Type of business Private
Type of site
News and Entertainment
Available in English, French, Spanish, German, Portuguese, Japanese
Founded November 1, 2006 (2006-11-01)
Headquarters New York City, New York, U.S.
Owner BuzzFeed Inc.
Key people Jonah Peretti (CEO)
Revenue Decrease US$ 167 million (2015)[1][2]
Employees 770 (October 2014)[3]
Slogan(s) "The Media Company for the Social Age"
Alexa rank Decrease 145 (September 2016)[4]
Advertising Native
Registration Optional
Current status Active

BuzzFeed is an American private Internet media company based in New York City. The firm describes itself as a "social news and entertainment company" with a focus on digital media and digital technology in order to provide "the most shareable breaking news, original reporting, entertainment, and video."[5] BuzzFeed was founded in 2006 as a viral lab, focusing on tracking viral content, by Jonah Peretti and John S. Johnson III.[6] Kenneth Lerer, co-founder and chairman of The Huffington Post, started as a co-founder and investor in BuzzFeed and is now the executive chairman as well.[6]

Prior to establishing BuzzFeed, Peretti experimented with other viral media as director of research and development and the OpenLab at Eyebeam, Johnson's New York City-based art and technology non-profit.[7][8] The company has grown into a global[9] media and technology company providing coverage on a variety of topics including politics, DIY, animals and business. In late 2011 Ben Smith of Politico was hired as Editor-in-Chief to expand the site into serious journalism, long-form journalism, and reportage.[10]


Jonah Peretti founded BuzzFeed in November 2006.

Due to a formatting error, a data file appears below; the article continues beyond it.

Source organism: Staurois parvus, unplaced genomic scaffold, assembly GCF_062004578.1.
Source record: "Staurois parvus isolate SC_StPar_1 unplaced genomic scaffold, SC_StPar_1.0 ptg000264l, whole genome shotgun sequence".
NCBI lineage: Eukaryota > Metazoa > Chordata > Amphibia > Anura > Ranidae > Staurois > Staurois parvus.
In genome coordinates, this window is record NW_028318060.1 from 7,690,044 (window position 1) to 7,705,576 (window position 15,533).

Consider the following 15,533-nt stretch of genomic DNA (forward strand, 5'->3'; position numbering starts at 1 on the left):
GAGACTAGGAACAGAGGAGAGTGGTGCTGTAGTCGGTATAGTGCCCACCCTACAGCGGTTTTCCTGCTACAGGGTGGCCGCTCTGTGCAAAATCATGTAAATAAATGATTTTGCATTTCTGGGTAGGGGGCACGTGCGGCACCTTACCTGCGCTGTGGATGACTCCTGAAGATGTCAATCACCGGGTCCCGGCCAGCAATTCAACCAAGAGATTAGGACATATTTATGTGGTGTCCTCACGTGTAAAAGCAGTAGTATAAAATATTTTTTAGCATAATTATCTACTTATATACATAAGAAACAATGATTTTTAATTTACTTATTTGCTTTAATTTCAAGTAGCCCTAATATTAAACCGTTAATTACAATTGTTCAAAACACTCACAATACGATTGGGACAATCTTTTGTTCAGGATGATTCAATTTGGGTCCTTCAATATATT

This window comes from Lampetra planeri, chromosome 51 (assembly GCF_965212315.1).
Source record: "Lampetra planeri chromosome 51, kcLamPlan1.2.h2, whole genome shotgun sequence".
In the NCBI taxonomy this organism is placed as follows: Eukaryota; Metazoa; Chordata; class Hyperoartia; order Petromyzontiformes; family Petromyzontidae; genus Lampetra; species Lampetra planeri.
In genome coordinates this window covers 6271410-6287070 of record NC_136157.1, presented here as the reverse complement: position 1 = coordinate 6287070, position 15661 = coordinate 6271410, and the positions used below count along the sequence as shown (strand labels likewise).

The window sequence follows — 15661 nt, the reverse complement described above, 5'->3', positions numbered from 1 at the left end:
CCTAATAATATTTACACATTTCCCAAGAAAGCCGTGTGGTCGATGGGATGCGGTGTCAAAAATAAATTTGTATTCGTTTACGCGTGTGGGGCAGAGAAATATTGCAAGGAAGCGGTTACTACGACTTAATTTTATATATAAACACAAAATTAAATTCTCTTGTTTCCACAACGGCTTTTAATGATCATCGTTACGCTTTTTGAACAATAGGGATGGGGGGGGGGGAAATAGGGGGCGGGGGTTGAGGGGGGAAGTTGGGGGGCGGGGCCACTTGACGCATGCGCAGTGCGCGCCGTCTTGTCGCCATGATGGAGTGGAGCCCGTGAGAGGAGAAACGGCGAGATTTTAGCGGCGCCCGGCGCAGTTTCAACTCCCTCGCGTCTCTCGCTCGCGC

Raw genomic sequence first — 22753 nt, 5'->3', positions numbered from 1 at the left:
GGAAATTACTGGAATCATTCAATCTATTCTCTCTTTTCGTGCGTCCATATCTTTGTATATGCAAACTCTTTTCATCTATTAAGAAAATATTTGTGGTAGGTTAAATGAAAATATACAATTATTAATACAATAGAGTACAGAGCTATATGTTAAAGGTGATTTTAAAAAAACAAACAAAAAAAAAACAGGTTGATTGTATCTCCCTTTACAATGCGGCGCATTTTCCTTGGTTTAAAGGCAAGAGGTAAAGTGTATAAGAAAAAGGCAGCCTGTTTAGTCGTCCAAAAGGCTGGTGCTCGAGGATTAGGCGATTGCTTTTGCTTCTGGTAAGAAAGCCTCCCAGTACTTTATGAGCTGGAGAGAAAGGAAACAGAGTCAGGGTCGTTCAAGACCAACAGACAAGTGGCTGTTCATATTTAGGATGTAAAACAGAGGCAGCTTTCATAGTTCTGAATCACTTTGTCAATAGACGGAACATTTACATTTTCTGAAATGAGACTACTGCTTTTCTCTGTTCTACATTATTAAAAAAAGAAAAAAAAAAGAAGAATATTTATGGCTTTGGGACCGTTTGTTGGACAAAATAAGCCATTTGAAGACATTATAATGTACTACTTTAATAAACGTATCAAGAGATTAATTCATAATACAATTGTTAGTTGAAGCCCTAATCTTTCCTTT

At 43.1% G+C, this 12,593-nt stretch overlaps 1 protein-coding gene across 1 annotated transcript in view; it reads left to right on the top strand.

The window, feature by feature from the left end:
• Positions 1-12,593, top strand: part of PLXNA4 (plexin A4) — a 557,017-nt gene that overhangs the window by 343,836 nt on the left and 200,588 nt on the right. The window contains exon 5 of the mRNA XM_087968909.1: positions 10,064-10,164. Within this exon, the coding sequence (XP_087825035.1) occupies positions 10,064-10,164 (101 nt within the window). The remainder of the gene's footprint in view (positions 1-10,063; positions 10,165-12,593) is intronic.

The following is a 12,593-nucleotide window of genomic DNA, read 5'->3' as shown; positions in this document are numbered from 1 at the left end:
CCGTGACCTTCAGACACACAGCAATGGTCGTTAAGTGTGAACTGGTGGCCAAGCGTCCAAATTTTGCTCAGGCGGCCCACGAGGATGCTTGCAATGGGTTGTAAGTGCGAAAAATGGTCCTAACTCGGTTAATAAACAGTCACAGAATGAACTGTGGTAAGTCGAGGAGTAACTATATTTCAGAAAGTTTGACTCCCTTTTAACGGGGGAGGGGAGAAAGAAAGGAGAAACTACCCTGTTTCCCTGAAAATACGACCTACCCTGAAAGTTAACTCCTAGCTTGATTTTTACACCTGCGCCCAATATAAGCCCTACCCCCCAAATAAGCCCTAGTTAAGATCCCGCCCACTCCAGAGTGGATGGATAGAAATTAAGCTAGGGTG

In August 2014, BuzzFeed raised $50 million from the venture capital firm Andreessen Horowitz, more than doubling previous rounds of funding.[11] The site was reportedly valued at around $850 million by Andreessen Horowitz.[11] BuzzFeed generates its advertising revenue through native advertising that matches its own editorial content, and does not rely on banner ads.[12] Buzzfeed also uses its familiarity with social media to target conventional advertising through other channels, like Facebook.[13]

In August 2015, NBCUniversal made a $200 million equity investment in Buzzfeed.[14] Along with plans to hire more journalists to build a more prominent "investigative" unit, BuzzFeed is hiring journalists around the world and plans to open outposts in India, Germany, Mexico and Japan.[15]

In December 2014, growth equity firm General Atlantic acquired $50M in secondary stock of the company.[16]

In October 2016, BuzzFeed raised $200 million from Comcast’s TV and movie arm NBCUniversal, at a valuation of roughly $1.7 billion.[17]


BuzzFeed's first acquisition was in 2012 when the company purchased Kingfish Labs, a startup founded by Rob Fishman, initially focused on optimizing Facebook ads.[18]